4. Pretty much everyone else has mentioned the WTF that is the reappearance of Harry Osborne, who died back in Spectacular Spider-Man #200 (1993). Yes, that story occurred within the last 20 years but I don't recall Peter's being married to Mary Jane as having very much to do with his death.
  5. The writer of the story, J. Michael Straczynski (Mr. Babylon 5 himself), has publicly aired his protest at how things were handled with this storyline. Nothing specific about what he's protesting, but dagnabbit he's not happy about... something. Mr. Straczynski is a decent writer and has always made himself accessible to fans but his statement contributes almost nothing to the discussion about what's good or ill about the story.
This attempt at retroactive continuity is the worst kind imaginable—the kind that's ham-fisted into existence without much forethought. A two-panel "explanation" of the new status quo appeared at Marvel.com concluding with this piece of brilliance (sarcasm mine):

Any questions? Don't ask us—we're new here ourselves! Anyway, the past is the past, so don't look back—look forward, to the next great epoch in the ongoing saga of Spider-Man: Brand New Day!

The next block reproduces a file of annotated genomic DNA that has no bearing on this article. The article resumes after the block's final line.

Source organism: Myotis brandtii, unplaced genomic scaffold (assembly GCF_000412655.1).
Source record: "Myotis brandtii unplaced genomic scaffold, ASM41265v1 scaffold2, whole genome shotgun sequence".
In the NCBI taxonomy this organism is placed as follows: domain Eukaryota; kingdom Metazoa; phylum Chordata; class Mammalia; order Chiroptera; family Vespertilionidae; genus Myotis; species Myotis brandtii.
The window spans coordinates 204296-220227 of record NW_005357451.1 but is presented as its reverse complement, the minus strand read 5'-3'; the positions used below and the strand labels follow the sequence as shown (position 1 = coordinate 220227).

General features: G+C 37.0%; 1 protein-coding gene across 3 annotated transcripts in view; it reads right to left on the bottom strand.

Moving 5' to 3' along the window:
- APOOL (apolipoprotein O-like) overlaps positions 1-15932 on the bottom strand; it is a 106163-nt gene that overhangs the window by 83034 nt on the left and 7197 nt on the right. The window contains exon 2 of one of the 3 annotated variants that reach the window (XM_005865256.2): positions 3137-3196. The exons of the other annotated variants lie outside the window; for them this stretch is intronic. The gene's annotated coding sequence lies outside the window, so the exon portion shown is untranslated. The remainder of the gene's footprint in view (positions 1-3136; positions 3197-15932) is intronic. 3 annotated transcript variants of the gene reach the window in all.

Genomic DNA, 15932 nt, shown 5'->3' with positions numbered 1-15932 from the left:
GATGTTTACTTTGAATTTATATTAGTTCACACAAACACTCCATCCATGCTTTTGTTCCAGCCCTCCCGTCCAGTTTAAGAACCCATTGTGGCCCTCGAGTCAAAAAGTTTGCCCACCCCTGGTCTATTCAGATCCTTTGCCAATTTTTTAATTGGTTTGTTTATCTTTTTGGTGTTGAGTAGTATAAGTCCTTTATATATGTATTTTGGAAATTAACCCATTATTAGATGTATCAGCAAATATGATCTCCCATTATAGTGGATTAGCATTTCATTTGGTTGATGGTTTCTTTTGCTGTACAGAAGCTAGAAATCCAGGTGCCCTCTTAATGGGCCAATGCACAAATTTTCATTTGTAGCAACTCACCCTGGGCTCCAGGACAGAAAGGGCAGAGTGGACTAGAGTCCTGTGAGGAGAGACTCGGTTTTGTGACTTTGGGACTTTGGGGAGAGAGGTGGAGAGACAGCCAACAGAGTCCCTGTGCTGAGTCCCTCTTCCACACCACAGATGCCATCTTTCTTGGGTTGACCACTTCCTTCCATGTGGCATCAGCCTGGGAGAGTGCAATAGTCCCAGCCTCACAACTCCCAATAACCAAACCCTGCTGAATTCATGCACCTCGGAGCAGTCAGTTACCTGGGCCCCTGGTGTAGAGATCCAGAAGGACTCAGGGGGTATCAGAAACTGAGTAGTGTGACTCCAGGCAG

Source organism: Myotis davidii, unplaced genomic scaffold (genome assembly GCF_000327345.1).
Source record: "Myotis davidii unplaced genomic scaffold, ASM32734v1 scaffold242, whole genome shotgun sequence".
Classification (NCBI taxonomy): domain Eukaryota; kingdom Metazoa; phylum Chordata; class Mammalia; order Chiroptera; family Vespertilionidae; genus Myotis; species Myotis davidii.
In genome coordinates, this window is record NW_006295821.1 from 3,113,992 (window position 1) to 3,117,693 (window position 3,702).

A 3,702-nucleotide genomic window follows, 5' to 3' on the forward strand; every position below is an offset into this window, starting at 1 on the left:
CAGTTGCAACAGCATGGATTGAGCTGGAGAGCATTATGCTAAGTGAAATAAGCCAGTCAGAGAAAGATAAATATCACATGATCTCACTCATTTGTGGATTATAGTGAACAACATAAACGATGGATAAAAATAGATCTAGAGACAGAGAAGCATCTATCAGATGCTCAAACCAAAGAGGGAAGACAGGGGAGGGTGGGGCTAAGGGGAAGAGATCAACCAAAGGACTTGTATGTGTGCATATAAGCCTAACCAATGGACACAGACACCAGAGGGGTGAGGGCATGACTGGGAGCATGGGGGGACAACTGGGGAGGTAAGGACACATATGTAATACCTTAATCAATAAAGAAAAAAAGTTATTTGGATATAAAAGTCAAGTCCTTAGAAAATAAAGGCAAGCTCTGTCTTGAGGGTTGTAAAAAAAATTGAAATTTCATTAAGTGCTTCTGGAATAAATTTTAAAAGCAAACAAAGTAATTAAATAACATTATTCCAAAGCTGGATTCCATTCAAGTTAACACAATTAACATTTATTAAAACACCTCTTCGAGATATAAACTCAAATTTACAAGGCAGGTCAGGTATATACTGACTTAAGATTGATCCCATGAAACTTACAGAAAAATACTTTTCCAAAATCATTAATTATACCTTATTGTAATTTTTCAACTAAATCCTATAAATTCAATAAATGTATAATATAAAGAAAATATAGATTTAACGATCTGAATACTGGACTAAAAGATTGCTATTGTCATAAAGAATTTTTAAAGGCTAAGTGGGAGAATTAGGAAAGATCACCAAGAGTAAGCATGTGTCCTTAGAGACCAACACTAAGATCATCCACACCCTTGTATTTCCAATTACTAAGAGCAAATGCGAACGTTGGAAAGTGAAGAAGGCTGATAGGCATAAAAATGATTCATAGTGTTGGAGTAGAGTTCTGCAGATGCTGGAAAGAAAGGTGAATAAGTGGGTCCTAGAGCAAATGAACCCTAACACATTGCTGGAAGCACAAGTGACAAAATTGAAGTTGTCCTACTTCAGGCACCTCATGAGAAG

Marvel Comics: Building on the past when it's convenient and forgetting it when it's not.

9 comments:

smacky said...

I can't believe the devil would give a crap about Peter parker being married. Even if he is a "super hero."

Lame. Peter should have at least said, "OK, but bring Captain America back too." Then they could have fixed TWO stupid mistakes at once.

Wes said...

Considering that Spidey has been married for pretty much my entire relationship with the character (animated/film versions aside), I'm having a hard time understanding why the marriage was almost universally maligned. I never minded it!

But then, I was always more into Spidey for the villains and guest appearances than the titular hero or even the story. Maximum Carnage was pretty craptacular in terms of plot, but I was all about that arc. :)

Siskoid said...

It wasn't universally maligned Wes, quite the opposite. It's only universally maligned if you listen to Quesada's propaganda machine.

Whatever. Turns out the new "rebooted" Spider-Man title is actually pretty enjoyable. But I'm with Chris Sims on this: Spider-Man didn't need to be single. He needed to be well written.

So kudos to Dan Slott for making the best out of an awkward editorial situation.

De said...

Quesada's "90 percent" is total crap. If it were such a problem before, then why wasn't it addressed before now. Over the past 20 years, I've never run into a comics fan who hated the marriage.

And, it really wasn't a shock back in 1987 either. MJ had been Parker's girlfriend for four years at the time so the marriage made sense. However, it was certainly played as quite the publicity stunt at the time (anyone else remember Shea Stadium and the awkward costumes?).

angrygrrface said...

Dude, I need to start reading comics.